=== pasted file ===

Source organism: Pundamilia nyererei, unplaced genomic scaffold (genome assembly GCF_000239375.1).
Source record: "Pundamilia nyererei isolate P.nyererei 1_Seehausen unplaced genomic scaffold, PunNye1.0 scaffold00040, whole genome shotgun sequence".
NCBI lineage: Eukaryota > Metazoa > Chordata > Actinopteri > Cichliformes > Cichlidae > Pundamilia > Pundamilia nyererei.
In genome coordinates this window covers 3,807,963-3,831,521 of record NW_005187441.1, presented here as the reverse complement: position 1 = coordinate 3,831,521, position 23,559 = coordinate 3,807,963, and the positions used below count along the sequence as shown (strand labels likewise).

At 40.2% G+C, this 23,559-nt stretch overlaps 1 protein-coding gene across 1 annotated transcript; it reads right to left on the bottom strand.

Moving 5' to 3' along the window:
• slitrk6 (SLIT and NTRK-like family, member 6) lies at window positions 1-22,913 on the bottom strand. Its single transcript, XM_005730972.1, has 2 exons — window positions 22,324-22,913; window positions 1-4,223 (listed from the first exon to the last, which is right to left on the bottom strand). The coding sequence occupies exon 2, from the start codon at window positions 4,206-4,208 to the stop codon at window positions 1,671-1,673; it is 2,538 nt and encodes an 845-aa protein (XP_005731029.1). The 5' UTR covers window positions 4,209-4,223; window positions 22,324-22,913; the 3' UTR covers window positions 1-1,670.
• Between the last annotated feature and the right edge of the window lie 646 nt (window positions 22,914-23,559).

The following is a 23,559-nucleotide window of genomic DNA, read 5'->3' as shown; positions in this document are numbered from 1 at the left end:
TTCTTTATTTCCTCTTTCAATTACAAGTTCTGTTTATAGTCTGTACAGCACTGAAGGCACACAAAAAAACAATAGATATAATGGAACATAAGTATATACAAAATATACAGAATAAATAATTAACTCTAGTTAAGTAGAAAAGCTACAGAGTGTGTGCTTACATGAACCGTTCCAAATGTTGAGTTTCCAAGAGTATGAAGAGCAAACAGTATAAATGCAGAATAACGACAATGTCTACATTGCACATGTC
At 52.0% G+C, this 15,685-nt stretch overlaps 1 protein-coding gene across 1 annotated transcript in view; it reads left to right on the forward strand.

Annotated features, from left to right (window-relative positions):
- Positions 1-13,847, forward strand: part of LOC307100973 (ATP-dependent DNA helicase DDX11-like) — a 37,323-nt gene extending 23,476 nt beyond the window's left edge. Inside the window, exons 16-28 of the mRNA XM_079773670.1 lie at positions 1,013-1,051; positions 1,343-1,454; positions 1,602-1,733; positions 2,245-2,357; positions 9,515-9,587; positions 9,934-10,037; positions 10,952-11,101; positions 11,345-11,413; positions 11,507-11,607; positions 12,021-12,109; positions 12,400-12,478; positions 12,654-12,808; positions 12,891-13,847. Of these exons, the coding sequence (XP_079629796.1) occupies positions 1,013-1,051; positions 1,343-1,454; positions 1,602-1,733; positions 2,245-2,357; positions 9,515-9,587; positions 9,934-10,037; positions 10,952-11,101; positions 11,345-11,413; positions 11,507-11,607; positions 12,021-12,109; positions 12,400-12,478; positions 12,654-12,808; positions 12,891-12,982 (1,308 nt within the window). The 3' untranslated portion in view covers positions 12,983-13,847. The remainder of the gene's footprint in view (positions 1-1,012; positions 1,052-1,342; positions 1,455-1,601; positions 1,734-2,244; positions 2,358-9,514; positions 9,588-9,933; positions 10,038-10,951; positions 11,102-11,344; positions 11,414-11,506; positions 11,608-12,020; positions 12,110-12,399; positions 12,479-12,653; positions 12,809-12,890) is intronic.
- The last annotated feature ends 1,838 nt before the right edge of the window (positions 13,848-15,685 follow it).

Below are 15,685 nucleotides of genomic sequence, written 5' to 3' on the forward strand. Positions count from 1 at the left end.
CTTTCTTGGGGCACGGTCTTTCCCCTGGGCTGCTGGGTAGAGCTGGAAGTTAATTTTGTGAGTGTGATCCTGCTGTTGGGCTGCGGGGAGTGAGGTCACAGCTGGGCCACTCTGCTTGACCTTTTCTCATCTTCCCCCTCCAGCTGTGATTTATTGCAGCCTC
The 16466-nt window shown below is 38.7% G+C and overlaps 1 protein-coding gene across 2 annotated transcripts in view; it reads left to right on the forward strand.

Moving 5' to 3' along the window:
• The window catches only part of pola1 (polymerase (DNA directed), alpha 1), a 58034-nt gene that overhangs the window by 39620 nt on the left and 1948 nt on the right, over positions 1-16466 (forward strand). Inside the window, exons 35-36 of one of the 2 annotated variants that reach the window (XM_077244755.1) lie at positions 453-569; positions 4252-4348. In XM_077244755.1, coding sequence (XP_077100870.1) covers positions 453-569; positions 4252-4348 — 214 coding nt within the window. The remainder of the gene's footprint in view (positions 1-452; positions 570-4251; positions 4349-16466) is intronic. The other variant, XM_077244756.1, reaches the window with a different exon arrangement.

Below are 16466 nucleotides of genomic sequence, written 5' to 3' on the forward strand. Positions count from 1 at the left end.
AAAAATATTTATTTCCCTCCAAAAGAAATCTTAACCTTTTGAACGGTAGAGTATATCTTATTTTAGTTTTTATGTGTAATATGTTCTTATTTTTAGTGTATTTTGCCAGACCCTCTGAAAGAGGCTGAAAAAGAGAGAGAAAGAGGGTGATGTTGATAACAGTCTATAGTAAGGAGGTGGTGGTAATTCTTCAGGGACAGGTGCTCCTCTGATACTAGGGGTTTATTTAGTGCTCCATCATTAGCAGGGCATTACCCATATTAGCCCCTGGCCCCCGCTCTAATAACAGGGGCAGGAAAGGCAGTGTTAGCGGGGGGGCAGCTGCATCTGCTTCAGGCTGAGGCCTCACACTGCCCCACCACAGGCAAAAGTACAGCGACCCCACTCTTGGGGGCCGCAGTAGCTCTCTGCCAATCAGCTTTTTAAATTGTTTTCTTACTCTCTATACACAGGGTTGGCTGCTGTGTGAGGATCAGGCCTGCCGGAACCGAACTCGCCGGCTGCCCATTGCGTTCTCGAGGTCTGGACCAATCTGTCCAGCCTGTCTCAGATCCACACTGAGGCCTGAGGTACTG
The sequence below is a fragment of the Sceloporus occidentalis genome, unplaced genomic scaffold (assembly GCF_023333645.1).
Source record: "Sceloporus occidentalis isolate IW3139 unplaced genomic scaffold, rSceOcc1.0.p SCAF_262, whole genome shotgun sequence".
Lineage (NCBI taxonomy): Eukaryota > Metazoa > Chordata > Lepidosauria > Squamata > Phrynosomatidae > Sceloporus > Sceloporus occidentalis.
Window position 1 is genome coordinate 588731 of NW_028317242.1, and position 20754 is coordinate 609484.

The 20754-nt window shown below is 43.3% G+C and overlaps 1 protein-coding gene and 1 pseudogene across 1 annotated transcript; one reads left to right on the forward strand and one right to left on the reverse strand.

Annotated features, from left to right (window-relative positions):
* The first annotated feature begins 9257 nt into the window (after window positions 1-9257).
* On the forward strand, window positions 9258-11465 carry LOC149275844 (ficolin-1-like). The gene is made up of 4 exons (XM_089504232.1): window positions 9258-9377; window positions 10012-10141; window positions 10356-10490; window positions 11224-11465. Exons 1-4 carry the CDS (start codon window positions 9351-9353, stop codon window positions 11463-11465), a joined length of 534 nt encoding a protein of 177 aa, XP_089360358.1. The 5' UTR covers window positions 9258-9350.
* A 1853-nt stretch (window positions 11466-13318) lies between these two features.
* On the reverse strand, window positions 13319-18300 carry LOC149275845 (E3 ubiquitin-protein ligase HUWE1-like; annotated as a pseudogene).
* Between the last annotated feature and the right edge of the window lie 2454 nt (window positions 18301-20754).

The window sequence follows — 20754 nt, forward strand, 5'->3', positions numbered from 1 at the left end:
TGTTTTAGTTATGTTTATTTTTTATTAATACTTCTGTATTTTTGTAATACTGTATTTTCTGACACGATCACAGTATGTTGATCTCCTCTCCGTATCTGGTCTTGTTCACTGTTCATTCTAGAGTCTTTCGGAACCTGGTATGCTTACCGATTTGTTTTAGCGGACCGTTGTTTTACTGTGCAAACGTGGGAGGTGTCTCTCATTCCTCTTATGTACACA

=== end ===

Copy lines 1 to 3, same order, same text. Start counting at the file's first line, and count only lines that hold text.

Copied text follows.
Source organism: Pundamilia nyererei, unplaced genomic scaffold (genome assembly GCF_000239375.1).
Source record: "Pundamilia nyererei isolate P.nyererei 1_Seehausen unplaced genomic scaffold, PunNye1.0 scaffold00040, whole genome shotgun sequence".
NCBI lineage: Eukaryota > Metazoa > Chordata > Actinopteri > Cichliformes > Cichlidae > Pundamilia > Pundamilia nyererei.